More and more I get new students who have taken classes somewhere else or learned to dance in the clubs and want to go to a higher level. Here is the process…
Pease don’t sign up fo the level you believe you are ready for – it is rarely an accurate level because every school has a different syllabus or moves in every level. Our level 1 will not be the same as another dance school’s level 1. As well there are so many different styles of salsa. I have so many students who are preficient at the circular Columbian style of salsa but have no experience with the New York/LA style salsa which is definitely a different style and needs to be taught properly.
Instead, email us to set up a free assessment. We will gladly meet with you after class for 5 minutes and dance with you and let you know which level you belong. Sometimes it will disappoint a student to know they are not as advanced as thy originally thought. Please don’t be disappointed or upset to go back a level. It will only make you stronger and if you learn the first two levels properly you will have a very solid foundation and no serious issues when developing into an advanced dancer. However, if you rush your initial learning and skip crucial steps, you will always struggle and wonder why you keep hitting plateaus and can’t advance properly.
So always remember that every instructor teaches differently and to go back to level 1 can really only make you stronger.
Here is a great post on tips for preparing for your private lessons from Evan…remember that this is also useful for group classes so keep his tips in mind for every class you have!
Private Lessons – Part 1: Getting Ready
Guest writer: Evan Carmichael
Yesterday evening I helped one of our new Toronto Dance Salsa students prepare for the new semester by doing a private lesson with her. We went over the salsa basics and part of Level 1 and I thought it would be a useful exercise to write about a great idea she had.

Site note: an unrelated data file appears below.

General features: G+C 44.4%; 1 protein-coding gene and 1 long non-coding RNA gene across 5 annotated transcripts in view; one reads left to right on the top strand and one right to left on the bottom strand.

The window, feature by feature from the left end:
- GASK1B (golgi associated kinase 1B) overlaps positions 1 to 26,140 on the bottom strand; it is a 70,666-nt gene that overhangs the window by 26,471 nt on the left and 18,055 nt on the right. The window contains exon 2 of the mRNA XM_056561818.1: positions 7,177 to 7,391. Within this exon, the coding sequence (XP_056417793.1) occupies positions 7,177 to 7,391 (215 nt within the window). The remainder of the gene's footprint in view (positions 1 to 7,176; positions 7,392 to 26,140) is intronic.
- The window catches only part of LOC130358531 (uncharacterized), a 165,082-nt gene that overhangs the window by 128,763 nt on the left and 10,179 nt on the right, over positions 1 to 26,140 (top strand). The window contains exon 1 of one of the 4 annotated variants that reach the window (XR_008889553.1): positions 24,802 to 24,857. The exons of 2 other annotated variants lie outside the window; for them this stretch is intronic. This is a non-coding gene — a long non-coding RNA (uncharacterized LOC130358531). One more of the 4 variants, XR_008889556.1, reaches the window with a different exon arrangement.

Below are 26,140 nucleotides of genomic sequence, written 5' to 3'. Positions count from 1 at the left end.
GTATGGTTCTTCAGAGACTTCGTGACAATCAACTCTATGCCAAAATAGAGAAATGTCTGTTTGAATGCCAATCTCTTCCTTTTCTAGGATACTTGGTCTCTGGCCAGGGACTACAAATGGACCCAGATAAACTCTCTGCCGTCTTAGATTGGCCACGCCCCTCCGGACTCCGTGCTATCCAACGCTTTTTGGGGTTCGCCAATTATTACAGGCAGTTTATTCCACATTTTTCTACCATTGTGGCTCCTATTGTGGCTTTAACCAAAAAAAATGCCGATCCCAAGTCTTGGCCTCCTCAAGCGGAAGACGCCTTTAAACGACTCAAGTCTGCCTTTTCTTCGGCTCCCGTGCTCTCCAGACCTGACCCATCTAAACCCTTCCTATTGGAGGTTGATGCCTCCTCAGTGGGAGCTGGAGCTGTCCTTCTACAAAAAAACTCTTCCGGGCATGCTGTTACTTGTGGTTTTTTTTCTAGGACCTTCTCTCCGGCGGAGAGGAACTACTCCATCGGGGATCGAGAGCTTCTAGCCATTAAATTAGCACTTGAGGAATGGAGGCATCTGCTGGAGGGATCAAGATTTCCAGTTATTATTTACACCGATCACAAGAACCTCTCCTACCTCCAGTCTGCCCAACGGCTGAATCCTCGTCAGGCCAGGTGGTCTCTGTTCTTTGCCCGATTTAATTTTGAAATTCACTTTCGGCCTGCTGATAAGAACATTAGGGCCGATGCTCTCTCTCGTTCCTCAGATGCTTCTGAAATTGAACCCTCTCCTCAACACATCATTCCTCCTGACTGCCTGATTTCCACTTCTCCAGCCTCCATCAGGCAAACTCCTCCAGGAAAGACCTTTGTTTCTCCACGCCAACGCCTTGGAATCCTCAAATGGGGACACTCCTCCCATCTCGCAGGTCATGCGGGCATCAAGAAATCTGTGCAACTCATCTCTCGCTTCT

The first thing she did when she came in was pull out a pad of paper and a pen so she could take notes at the end of the private. Once our lesson was complete she took notes on what we had learned. She wrote down the names of the moves and the important things to remember for each one. I was impressed!
Learning salsa involves a lot of practice until you can get it into muscle memory. When you take a private lesson it’s easy to learn a lot very quickly and then forget it the next day. If you don’t practice you won’t remember. By writing down what you learned you are more likely to remember when you are practicing at home so you are better prepared for the next time you go out.
A good rule of thumb is to practice what you learned in a private lesson immediately again when you get home to cement the muscle memory. Practice again the next day and as much as you can throughout the week. Even if it’s only for a few minutes or while washing the dishes, practice makes perfect!
So the next time you take a private lesson or even a group class, bring a pad of paper and a pen to write down what you learned and what the most important things to remember are. You’ll remember the right way to do the move a lot more clearly and become a much better dancer as a result!
It is great to get articles and advice from our students. Here is another guest blog post from Reshma Ramjattan regarding her experience shopping for shoes. Hopefully it will save you some time and money!
“Hey TDS family,
I wanted to let you all know about something I recently experienced in hopes that you won’t make the same mistake I made. The lesson I learned is: make sure your dance shoes fit you properly!!
As a new salsa dancer, I went out in search of a pair of salsa shoes a couple weeks ago. I didn’t know too much about dance shoes, I just assumed they’re supposed to fit like regular dress shoes. I looked on the TDS website and found a place. I’m normally a 5 ½ or a 6 so I tried on the 5 ½ first and it was way too tight. The size 6 fit a big snug so I tried on a size 6 ½. To me, they fit perfectly but I wasn’t sure how dance shoes were supposed to fit but the lady assured me that they fit fine and that I’d have no problems with them. I left there very happy, not knowing what was about to happen a few days later…..